functions with same signature

Discussion in 'C++' started by John Goche, Oct 12, 2006.

  1. John Goche

    John Goche Guest

    Hello,

    I have come across the following class functions:

    T& operator[](int index) { return array[index]; }
    const T& operator[](int index) const { return array[index]; }

    However, I have noticed that they have the same signature.
    I thought it was not possible to define two class functions
    with the same signature. How can the compiler differentiate
    between these two?

    Thanks,

    JG
    John Goche, Oct 12, 2006
    #1
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  2. John Goche

    Sumit Rajan Guest

    John Goche wrote:
    > Hello,
    >
    > I have come across the following class functions:
    >
    > T& operator[](int index) { return array[index]; }
    > const T& operator[](int index) const { return array[index]; }
    >
    > However, I have noticed that they have the same signature.
    > I thought it was not possible to define two class functions
    > with the same signature. How can the compiler differentiate
    > between these two?
    >


    See:
    http://www.parashift.com/c -faq-lite/const-correctness.html#faq-18.12

    Regards,
    Sumit.
    Sumit Rajan, Oct 12, 2006
    #2
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  3. John Goche

    Kai-Uwe Bux Guest

    John Goche wrote:

    > I have come across the following class functions:
    >
    > T& operator[](int index) { return array[index]; }
    > const T& operator[](int index) const { return array[index]; }
    >
    > However, I have noticed that they have the same signature.
    > I thought it was not possible to define two class functions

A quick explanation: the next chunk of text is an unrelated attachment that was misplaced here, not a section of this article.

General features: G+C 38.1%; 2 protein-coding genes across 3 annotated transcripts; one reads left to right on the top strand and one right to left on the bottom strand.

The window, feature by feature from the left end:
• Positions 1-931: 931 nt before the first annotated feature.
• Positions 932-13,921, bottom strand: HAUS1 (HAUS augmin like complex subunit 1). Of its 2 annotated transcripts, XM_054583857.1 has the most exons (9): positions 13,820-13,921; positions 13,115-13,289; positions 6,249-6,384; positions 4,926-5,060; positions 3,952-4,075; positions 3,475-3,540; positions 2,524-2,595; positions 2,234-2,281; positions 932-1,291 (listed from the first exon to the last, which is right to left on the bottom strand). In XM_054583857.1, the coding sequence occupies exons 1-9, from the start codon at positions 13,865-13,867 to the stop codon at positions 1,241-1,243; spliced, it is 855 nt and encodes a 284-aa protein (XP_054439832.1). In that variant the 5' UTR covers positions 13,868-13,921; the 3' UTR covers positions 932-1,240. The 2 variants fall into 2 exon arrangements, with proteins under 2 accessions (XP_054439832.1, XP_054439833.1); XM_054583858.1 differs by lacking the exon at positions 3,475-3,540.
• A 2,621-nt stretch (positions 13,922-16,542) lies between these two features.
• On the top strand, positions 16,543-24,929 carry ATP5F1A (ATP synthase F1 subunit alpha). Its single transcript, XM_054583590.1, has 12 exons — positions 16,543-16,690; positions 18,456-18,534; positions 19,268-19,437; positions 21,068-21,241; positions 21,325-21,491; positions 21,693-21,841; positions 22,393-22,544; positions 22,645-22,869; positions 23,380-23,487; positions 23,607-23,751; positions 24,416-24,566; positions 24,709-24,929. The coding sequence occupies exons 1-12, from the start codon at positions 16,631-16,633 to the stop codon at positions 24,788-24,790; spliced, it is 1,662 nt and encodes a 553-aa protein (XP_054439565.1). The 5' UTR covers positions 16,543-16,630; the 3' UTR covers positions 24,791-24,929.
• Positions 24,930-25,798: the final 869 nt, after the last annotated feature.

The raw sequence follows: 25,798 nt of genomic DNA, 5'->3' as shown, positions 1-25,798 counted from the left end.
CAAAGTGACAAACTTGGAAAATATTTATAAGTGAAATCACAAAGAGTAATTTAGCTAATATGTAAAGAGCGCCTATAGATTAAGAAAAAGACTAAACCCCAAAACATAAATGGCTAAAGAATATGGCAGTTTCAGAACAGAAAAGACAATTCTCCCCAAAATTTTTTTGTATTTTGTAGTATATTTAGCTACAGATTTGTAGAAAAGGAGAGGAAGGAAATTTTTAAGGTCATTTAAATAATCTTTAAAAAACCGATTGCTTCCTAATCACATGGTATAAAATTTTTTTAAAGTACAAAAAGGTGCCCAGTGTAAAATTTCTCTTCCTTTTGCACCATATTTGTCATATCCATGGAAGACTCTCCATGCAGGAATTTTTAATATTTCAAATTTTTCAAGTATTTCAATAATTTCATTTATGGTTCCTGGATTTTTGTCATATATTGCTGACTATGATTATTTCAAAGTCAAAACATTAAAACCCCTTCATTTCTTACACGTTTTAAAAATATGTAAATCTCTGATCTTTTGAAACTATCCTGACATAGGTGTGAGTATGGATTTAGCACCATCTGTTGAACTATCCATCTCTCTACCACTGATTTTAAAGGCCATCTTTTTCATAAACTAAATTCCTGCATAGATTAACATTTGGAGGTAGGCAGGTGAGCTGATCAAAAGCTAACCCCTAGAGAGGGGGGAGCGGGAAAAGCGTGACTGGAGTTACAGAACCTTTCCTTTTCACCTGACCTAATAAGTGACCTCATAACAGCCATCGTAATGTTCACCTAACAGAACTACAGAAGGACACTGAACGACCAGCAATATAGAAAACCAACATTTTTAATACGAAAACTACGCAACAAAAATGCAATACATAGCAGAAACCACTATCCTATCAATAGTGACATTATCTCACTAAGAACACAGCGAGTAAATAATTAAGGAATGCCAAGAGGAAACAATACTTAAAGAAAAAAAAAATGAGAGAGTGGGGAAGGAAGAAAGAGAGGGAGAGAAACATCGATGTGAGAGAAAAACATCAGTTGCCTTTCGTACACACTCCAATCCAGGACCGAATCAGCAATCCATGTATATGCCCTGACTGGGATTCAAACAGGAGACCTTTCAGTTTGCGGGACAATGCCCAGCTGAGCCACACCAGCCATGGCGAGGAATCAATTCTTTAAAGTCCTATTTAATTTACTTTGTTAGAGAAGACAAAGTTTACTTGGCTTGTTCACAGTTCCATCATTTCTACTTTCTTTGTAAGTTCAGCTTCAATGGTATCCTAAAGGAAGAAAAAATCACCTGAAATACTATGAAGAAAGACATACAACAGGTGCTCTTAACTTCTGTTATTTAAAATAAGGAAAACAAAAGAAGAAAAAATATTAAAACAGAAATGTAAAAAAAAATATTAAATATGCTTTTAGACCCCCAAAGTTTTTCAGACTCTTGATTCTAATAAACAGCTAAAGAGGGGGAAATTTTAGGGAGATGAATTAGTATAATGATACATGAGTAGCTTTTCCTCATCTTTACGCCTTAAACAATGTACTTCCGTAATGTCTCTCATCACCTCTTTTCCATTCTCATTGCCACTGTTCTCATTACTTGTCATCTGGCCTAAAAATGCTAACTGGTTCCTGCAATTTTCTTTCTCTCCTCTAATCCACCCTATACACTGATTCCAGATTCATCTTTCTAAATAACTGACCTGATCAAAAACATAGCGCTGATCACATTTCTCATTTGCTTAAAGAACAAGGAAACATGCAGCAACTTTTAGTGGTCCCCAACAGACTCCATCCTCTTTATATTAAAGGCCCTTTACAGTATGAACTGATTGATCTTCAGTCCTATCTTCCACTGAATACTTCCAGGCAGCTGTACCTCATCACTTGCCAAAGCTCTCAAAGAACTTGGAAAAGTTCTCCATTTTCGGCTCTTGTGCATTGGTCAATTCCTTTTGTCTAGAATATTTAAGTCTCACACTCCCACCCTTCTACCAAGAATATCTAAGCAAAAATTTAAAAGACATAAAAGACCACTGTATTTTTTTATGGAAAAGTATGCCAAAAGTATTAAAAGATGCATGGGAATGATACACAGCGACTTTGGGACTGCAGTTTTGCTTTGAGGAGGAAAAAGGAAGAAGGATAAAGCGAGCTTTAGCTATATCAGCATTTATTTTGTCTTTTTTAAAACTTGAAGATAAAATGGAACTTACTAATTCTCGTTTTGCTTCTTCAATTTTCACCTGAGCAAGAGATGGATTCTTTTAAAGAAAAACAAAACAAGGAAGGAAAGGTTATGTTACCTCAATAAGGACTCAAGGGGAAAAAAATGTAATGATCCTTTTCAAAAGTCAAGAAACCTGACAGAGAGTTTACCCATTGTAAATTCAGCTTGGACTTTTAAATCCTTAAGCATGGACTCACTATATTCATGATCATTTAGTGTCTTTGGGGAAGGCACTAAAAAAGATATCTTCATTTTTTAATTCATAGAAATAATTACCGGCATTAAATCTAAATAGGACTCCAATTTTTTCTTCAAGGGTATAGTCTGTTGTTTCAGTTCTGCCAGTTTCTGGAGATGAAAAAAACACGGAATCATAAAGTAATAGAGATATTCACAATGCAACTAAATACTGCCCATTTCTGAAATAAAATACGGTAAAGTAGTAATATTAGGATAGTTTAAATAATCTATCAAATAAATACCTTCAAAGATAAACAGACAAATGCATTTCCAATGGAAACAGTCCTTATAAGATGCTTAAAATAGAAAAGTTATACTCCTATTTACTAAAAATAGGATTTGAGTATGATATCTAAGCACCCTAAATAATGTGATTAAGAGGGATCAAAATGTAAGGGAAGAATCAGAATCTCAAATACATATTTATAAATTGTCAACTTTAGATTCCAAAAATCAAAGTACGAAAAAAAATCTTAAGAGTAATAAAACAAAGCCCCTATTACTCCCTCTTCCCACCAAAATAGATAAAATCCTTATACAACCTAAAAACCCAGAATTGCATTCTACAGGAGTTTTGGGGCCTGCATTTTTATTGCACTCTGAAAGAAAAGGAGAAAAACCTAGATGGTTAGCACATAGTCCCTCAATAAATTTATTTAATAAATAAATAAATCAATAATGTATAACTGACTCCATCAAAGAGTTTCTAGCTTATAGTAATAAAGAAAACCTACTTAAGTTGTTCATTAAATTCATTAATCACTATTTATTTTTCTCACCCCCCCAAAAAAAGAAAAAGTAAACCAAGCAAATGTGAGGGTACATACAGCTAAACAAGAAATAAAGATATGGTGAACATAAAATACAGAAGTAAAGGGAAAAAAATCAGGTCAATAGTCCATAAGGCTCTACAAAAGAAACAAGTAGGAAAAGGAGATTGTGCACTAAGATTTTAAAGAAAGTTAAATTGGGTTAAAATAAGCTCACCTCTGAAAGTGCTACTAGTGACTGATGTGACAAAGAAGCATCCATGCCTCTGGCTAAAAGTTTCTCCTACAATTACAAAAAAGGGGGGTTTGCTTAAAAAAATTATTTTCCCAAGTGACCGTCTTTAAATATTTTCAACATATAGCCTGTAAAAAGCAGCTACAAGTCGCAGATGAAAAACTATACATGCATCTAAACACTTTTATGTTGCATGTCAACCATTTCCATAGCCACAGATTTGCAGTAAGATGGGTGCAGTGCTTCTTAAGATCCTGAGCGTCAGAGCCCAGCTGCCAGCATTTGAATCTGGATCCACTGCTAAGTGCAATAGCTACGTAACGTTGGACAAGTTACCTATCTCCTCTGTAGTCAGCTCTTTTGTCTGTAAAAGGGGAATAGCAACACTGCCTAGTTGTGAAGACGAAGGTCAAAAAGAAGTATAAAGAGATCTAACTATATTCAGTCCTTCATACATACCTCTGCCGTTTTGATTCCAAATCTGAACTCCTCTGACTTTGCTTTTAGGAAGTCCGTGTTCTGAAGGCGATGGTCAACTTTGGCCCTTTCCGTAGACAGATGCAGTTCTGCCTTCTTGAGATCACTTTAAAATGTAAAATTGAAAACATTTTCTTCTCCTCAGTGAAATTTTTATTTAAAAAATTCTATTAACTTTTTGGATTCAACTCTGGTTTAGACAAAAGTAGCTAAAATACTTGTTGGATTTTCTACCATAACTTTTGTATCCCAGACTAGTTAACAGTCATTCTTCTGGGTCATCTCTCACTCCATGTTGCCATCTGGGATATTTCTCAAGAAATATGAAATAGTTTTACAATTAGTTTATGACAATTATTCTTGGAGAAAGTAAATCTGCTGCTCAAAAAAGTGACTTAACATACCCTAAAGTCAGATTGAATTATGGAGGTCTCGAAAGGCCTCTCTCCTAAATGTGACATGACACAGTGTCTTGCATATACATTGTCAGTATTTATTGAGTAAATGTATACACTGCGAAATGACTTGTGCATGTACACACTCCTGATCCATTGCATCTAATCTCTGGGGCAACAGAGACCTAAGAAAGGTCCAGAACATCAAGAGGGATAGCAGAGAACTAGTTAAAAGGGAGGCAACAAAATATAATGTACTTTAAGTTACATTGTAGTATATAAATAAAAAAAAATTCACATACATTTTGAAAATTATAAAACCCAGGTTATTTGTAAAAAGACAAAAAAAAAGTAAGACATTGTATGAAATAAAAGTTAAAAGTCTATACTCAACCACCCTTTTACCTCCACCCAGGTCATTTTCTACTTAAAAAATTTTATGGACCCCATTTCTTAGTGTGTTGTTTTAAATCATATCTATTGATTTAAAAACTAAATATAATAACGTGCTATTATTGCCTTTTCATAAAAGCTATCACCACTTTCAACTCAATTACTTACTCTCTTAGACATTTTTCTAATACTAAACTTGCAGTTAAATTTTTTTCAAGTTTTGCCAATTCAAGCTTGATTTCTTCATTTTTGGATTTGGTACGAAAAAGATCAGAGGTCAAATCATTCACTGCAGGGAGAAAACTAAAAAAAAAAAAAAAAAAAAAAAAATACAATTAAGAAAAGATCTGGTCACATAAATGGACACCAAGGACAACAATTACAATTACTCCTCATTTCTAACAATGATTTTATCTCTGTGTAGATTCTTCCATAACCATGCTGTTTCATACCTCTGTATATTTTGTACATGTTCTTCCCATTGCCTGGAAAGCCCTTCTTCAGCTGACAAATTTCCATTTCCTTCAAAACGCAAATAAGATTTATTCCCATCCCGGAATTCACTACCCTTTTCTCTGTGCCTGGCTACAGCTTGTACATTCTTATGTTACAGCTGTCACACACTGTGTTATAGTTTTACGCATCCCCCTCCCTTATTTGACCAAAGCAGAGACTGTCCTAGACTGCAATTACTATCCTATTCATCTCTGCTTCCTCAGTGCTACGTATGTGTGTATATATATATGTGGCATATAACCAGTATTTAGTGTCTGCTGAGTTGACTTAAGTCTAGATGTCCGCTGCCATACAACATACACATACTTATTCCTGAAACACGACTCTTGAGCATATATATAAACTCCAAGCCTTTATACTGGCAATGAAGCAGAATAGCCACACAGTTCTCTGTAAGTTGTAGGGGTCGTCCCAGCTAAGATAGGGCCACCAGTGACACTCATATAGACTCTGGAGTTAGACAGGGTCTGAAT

> with the same signature. How can the compiler differentiate
    > between these two?


    Both are member functions of a class X. So when you have an object x of type
    X, and you do x[...], then the non-const version will be called. But if x
    is of type const X, then x[...] resolves to the const version. Its the
    constness or non-constness of the object x that determines which member
    function is chosen for x[...].


    Best

    Kai-Uwe Bux
    Kai-Uwe Bux, Oct 12, 2006
    #3
  4. John Goche

    Rolf Magnus Guest

    John Goche wrote:

    >
    > Hello,
    >
    > I have come across the following class functions:
    >
    > T& operator[](int index) { return array[index]; }
    > const T& operator[](int index) const { return array[index]; }
    >
    > However, I have noticed that they have the same signature.


    They don't.

    > I thought it was not possible to define two class functions
    > with the same signature. How can the compiler differentiate
    > between these two?


    The presence or absence of 'const' after a member function name is part of
    its signature.
    Rolf Magnus, Oct 12, 2006
    #4
  5. John Goche

    Ron Natalie Guest

    John Goche wrote:
    > Hello,
    >
    > I have come across the following class functions:
    >
    > T& operator[](int index) { return array[index]; }
    > const T& operator[](int index) const { return array[index]; }
    >
    > However, I have noticed that they have the same signature.
    > I thought it was not possible to define two class functions
    > with the same signature. How can the compiler differentiate
    > between these two?
    >

    They do not have the same signature. The presence of the
    const after the parameters means that the implicit "this"
    parameter in the member function call is const.

    The non-const one is preferred when called on non-const
    objects (since it avoids the conversion to const).
    Ron Natalie, Oct 12, 2006
    #5
  6. John Goche

    Alex Buell Guest

    On 12 Oct 2006 03:28:00 -0700, I waved a wand and this message
    magically appears in front of John Goche:

    > I have come across the following class functions:
    >
    > T& operator[](int index) { return array[index]; }
    > const T& operator[](int index) const { return array[index]; }


    One's a const, the other isn't.
    --
    http://www.munted.org.uk

    You've been eating the cat food again, haven't you?
    Alex Buell, Oct 19, 2006
    #6
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